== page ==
Her third album keeps all of these things in check (apart from an unwieldy title) but adds a depth of emotion and a sense of melody that we’ve not previously seen from the New Yorker. It may only last 34 minutes, but by the end of the album you may feel emotionally drained and in need of a bit of a lie down.
It kicks off with one of the finest songs of the year in For Ash – rushing in on a sea of adrenaline, with Stern’s guitar and Zach Hill’s drums seemingly locked in a battle of wills, it sounds like the most exciting thing on earth. When you learn that the song itself is about an ex-boyfriend of Stern’s who committed suicide last year, the chorus of “I cannot bear, no one compares, I miss your smile, sadness all the while” hits you like a punch in the gut.
The ghost of Ash hangs heavy over the album – Cinco De Mayo is particularly cathartic, and almost painful to listen to at times: “How can I explain the cold I’m feeling since you left me, you were the love of my life…there isn’t a fairy tale ending” howls Stern over a typically frantic backing, with seemingly a record number of guitar chords squeezed into one song.
Similarly, it doesn’t take a genius to work out the subject of Risky Biz, with its plaintive lines of “I’ve got something in my soul, pushing me to hold onto the pain” before Stern wistfully intones “you…outshine…them…all”, stretching each word long like elastic. It’s both impossibly thrilling and unbearably poignant – a tricky act to pull off.
Yet, despite the spectre of death and heartache that haunts the tracks here, it’s not a depressing listen in the slightest. On the contrary, every track features some exhilarating guitar work from Stern, while Zach Stern cements his position as one of the most exciting drummers around today, creating such a superb racket that at times it appears he possesses eight arms. The odd self-aware song title such as Female Guitar Players Are The New Black are also guaranteed to raise a smile.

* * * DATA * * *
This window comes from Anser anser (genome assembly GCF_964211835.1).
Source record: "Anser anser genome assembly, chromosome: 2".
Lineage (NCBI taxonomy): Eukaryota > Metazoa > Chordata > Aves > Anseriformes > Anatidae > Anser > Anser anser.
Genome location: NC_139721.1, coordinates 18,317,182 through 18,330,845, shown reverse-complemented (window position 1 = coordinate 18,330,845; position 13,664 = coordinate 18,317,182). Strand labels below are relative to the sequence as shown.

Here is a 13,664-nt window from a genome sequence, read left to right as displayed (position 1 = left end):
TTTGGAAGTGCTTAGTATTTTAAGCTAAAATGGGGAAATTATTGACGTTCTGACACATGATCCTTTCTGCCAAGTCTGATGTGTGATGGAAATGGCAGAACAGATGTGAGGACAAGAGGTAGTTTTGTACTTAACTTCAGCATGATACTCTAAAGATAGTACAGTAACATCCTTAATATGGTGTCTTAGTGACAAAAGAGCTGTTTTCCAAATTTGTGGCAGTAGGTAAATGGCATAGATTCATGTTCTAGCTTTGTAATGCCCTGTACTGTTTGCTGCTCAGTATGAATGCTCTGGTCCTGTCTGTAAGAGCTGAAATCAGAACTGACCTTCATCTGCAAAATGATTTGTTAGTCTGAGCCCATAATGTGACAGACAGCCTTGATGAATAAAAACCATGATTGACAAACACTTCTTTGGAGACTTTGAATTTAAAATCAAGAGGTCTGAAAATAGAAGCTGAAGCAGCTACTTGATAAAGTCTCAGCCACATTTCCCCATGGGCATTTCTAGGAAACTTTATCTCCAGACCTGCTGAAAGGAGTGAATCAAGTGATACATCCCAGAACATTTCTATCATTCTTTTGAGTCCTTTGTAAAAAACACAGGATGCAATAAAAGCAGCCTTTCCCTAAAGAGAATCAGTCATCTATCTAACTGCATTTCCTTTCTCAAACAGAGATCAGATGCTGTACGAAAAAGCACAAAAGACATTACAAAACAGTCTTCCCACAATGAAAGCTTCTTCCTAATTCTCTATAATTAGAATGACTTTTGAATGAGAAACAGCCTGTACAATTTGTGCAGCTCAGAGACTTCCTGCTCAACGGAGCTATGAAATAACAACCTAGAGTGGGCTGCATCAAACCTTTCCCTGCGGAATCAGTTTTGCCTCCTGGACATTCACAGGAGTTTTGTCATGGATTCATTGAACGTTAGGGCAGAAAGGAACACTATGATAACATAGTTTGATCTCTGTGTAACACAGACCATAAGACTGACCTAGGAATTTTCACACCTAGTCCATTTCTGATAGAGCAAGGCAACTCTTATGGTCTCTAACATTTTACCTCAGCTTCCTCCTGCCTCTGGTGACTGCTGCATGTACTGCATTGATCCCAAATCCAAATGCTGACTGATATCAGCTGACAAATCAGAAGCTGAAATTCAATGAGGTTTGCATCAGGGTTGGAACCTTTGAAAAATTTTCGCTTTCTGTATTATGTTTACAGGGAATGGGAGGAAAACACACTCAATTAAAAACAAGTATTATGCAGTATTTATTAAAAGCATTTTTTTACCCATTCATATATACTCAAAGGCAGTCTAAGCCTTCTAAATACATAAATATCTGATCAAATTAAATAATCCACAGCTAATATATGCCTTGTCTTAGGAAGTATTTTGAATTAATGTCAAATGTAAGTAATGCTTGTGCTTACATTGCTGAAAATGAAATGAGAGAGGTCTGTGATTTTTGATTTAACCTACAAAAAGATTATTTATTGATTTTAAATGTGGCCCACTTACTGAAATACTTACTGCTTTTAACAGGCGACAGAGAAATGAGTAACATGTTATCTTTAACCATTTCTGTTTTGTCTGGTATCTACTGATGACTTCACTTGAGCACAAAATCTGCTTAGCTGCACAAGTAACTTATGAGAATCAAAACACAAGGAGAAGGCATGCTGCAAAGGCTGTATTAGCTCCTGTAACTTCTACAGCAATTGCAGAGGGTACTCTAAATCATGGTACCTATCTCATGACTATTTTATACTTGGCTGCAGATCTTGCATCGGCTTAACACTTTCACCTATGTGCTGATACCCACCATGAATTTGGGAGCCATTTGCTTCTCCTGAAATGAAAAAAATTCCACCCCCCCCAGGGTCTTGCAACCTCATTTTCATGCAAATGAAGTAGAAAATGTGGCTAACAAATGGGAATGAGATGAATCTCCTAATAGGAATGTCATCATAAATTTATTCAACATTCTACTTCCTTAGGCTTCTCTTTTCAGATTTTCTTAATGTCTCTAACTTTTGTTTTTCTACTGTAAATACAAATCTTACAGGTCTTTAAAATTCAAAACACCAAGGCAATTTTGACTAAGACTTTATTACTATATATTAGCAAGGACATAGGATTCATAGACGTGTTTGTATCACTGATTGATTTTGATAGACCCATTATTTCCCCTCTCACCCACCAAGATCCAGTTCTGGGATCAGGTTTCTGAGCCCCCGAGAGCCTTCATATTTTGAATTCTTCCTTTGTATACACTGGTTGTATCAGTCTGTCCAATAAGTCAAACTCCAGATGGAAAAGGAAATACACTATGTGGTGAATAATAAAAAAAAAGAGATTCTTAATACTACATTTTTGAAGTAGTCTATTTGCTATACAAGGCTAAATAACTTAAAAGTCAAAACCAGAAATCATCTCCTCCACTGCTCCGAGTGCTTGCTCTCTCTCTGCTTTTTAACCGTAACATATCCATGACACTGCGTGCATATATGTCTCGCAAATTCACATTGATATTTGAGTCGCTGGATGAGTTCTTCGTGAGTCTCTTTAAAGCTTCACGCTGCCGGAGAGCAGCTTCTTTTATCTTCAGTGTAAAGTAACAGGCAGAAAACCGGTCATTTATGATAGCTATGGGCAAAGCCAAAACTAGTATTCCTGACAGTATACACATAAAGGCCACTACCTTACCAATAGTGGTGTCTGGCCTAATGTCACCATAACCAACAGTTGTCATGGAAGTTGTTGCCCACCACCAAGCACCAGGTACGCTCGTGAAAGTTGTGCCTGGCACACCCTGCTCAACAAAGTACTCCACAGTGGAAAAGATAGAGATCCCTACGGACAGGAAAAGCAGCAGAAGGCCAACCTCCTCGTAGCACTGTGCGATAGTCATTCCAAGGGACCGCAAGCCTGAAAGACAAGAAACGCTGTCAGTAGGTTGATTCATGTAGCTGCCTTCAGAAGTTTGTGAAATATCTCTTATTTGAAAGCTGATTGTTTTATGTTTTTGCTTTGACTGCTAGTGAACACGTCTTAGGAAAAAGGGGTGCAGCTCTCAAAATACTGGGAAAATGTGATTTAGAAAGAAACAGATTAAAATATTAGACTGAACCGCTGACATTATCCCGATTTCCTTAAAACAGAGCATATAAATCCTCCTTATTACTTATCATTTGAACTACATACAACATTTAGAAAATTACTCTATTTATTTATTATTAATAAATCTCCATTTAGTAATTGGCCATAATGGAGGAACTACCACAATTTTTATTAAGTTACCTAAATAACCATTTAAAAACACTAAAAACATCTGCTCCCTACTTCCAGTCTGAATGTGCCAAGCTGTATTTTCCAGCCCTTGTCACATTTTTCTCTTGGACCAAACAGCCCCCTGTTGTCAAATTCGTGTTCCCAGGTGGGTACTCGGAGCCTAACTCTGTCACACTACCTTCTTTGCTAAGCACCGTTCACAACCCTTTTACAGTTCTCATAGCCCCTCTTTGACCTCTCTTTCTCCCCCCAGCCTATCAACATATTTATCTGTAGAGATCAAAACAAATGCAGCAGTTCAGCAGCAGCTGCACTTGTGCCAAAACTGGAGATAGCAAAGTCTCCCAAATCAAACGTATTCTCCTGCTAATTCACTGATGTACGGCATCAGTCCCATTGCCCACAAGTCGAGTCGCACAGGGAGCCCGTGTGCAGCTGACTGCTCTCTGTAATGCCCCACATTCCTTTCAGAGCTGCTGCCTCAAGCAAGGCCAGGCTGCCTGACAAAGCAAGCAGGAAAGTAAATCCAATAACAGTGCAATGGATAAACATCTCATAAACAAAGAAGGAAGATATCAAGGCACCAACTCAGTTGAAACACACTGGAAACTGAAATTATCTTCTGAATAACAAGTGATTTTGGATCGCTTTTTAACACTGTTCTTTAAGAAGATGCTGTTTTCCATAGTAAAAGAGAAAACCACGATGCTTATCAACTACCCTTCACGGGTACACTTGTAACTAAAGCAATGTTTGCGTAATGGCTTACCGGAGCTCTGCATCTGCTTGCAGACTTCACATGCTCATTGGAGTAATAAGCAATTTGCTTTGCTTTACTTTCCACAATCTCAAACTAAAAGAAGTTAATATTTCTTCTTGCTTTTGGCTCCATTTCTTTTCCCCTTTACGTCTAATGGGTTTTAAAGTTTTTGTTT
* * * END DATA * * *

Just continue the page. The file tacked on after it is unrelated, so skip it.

In comparison to her previous albums, there is some variation of tempo. Although the general feel is fast and frenetic, some tracks are slowed down to startling effect. Take the enigmatically titled Transparency Is The New Mystery, featuring a yearning chorus of “it’s not enough… I’m not enough” or the closing The Things You Notice which brings matters to an untypically calm close.
It all adds up to Stern’s most fully realised, most rounded album yet, and a huge step in her evolution as an artist. While she remains steadfastly uncommercial (there’s not going to be any breakout mainstream hits here), this album will likely garner her a large amount of new fans, and is certainly already confirmed as one of the best albums of the year.